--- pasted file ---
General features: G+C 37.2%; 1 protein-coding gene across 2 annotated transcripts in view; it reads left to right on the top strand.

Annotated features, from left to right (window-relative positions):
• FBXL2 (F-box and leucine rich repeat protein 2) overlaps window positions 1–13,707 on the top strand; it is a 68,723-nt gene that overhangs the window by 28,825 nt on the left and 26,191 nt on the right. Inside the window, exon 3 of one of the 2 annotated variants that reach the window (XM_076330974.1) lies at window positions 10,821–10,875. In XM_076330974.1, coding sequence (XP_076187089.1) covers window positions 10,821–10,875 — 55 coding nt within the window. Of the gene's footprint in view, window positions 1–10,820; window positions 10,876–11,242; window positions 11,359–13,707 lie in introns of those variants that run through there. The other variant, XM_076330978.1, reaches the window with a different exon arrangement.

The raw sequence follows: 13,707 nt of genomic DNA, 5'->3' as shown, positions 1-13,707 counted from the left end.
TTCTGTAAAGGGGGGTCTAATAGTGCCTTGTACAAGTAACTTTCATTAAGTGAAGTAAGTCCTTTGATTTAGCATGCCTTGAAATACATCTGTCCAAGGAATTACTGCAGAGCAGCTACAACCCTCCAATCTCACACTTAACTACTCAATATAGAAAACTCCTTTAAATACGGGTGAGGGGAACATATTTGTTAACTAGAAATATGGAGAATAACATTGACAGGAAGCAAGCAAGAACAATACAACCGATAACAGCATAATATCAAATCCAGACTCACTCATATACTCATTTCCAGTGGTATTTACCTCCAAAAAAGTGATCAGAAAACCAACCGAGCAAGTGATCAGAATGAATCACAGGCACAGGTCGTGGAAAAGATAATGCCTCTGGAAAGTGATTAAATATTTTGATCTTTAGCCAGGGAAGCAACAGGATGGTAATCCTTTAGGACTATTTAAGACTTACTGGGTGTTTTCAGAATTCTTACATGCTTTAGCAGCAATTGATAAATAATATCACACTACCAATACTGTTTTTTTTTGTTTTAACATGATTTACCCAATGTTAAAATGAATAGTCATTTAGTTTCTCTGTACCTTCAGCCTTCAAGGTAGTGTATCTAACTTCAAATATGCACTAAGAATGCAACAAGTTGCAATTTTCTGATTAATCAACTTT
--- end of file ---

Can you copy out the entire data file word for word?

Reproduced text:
General features: G+C 37.2%; 1 protein-coding gene across 2 annotated transcripts in view; it reads left to right on the top strand.

Annotated features, from left to right (window-relative positions):
• FBXL2 (F-box and leucine rich repeat protein 2) overlaps window positions 1–13,707 on the top strand; it is a 68,723-nt gene that overhangs the window by 28,825 nt on the left and 26,191 nt on the right. Inside the window, exon 3 of one of the 2 annotated variants that reach the window (XM_076330974.1) lies at window positions 10,821–10,875. In XM_076330974.1, coding sequence (XP_076187089.1) covers window positions 10,821–10,875 — 55 coding nt within the window. Of the gene's footprint in view, window positions 1–10,820; window positions 10,876–11,242; window positions 11,359–13,707 lie in introns of those variants that run through there. The other variant, XM_076330978.1, reaches the window with a different exon arrangement.

The raw sequence follows: 13,707 nt of genomic DNA, 5'->3' as shown, positions 1-13,707 counted from the left end.
TTCTGTAAAGGGGGGTCTAATAGTGCCTTGTACAAGTAACTTTCATTAAGTGAAGTAAGTCCTTTGATTTAGCATGCCTTGAAATACATCTGTCCAAGGAATTACTGCAGAGCAGCTACAACCCTCCAATCTCACACTTAACTACTCAATATAGAAAACTCCTTTAAATACGGGTGAGGGGAACATATTTGTTAACTAGAAATATGGAGAATAACATTGACAGGAAGCAAGCAAGAACAATACAACCGATAACAGCATAATATCAAATCCAGACTCACTCATATACTCATTTCCAGTGGTATTTACCTCCAAAAAAGTGATCAGAAAACCAACCGAGCAAGTGATCAGAATGAATCACAGGCACAGGTCGTGGAAAAGATAATGCCTCTGGAAAGTGATTAAATATTTTGATCTTTAGCCAGGGAAGCAACAGGATGGTAATCCTTTAGGACTATTTAAGACTTACTGGGTGTTTTCAGAATTCTTACATGCTTTAGCAGCAATTGATAAATAATATCACACTACCAATACTGTTTTTTTTTGTTTTAACATGATTTACCCAATGTTAAAATGAATAGTCATTTAGTTTCTCTGTACCTTCAGCCTTCAAGGTAGTGTATCTAACTTCAAATATGCACTAAGAATGCAACAAGTTGCAATTTTCTGATTAATCAACTTT